Otherwise, careful consideration has to be made as to what materials are turned into podcasts. Some material does not require a display at all and so would be idea for podcasting. Highly technical presentations, by contrast, seem unlikely to be suitable source material for good podcasts (but alternatives, such as video presentations, could be considered).

 

Lesson Five – Podcasts do not have to be perfect. So long as the sound quality is good, slight wording errors and corrections are fine

I don’t think anyone expects an unscripted audio to be perfect. This is no more the case in a radio interview or anything that could be considered as an equivalent to podcasts to the masses. It is okay to make small mistakes and then just keep going, or add a small correction where needed.

This is an area that holds people back, but just like people barely notice a mistake in a conversation, it’s the same with podcasts. Even where are multiple mistakes, or you end up at a loss for words, the format of short podcasts as mentioned in Lesson One is also useful, as this means that there is only a relatively short amount of material that has to be recorded again.

 

Lesson Six – Audio recording is simple, but the technical challenge comes from making the podcasts available and getting them listed on iTunes

Although I’m a technical person, this is where I found the biggest challenge with the podcasts. Creating the audios was easy enough and once I had a proper plan to work from (essentially, an edited version of the PowerPoint slides) I was able to talk around them and record the audio. This is where it does help creating podcasts covering material that I’ve taught to multiple groups of students and to other academics.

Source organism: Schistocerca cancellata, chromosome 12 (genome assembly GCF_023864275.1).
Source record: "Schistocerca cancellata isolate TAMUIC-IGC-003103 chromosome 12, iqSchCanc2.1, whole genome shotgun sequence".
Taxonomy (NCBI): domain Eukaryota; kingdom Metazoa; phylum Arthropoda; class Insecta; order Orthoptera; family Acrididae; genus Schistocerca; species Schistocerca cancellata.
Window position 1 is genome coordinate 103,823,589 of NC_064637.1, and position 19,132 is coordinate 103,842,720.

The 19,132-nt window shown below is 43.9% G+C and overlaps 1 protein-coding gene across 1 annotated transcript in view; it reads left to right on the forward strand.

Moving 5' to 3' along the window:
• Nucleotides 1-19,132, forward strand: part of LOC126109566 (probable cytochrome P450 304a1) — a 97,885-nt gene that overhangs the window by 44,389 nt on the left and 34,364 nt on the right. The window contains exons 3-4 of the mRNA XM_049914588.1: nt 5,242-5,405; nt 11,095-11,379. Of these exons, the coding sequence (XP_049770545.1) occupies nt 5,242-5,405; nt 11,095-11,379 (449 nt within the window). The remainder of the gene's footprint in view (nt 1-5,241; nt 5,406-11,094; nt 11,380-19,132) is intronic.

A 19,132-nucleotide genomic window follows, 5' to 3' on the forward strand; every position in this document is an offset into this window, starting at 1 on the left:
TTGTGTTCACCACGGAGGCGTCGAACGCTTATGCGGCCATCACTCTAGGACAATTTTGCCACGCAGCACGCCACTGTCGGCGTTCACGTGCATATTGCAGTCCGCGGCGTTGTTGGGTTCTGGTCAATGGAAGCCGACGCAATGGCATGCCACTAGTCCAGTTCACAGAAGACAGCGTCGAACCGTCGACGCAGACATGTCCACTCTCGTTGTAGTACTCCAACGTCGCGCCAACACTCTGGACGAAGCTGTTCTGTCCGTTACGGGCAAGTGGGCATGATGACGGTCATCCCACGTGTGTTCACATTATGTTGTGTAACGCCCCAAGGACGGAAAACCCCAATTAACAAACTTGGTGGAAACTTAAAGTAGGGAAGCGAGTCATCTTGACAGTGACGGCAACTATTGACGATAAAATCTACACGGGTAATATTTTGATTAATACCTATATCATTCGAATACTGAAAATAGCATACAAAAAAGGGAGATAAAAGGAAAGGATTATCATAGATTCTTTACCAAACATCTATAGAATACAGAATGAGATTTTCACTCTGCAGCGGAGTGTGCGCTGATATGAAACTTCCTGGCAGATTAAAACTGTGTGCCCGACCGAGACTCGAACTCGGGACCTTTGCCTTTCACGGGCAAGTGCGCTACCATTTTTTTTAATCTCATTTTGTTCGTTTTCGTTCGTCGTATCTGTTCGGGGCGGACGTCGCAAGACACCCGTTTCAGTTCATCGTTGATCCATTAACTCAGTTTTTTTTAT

The biggest technical challenge was getting the podcasts online, getting them working in an iTunes formatted RSS feed, and getting the feed submitted to iTunes. Even using a WordPress site and plugin, there were still parts that just wouldn’t work correctly and took a lot of hours searching for solutions. My considered opinion of this one is that every web host is set up slightly differently for podcasting. There are some paid solutions that will host podcasts and these might be better considered than trying the DIY approach like I did.

 

I hope that this set of lessons does provide some talking points and things to consider if you are thinking about podcasting. I think it’s very worthwhile, but just start off with a short series of podcasts like I did – and don’t worry too much if things go wrong. The second series of podcasts will be much better!

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Article by Thomas Lancaster

My name is Dr. Thomas Lancaster, and I am a Associate Dean in Recruitment at Staffordshire University in the United Kingdom and a Senior Fellow of the Higher Education Academy. My background is in the Computer Science discipline. My best known academic research relates to student plagiarism and contract cheating. Please browse around the blog and the links, and feel free to leave your thoughts.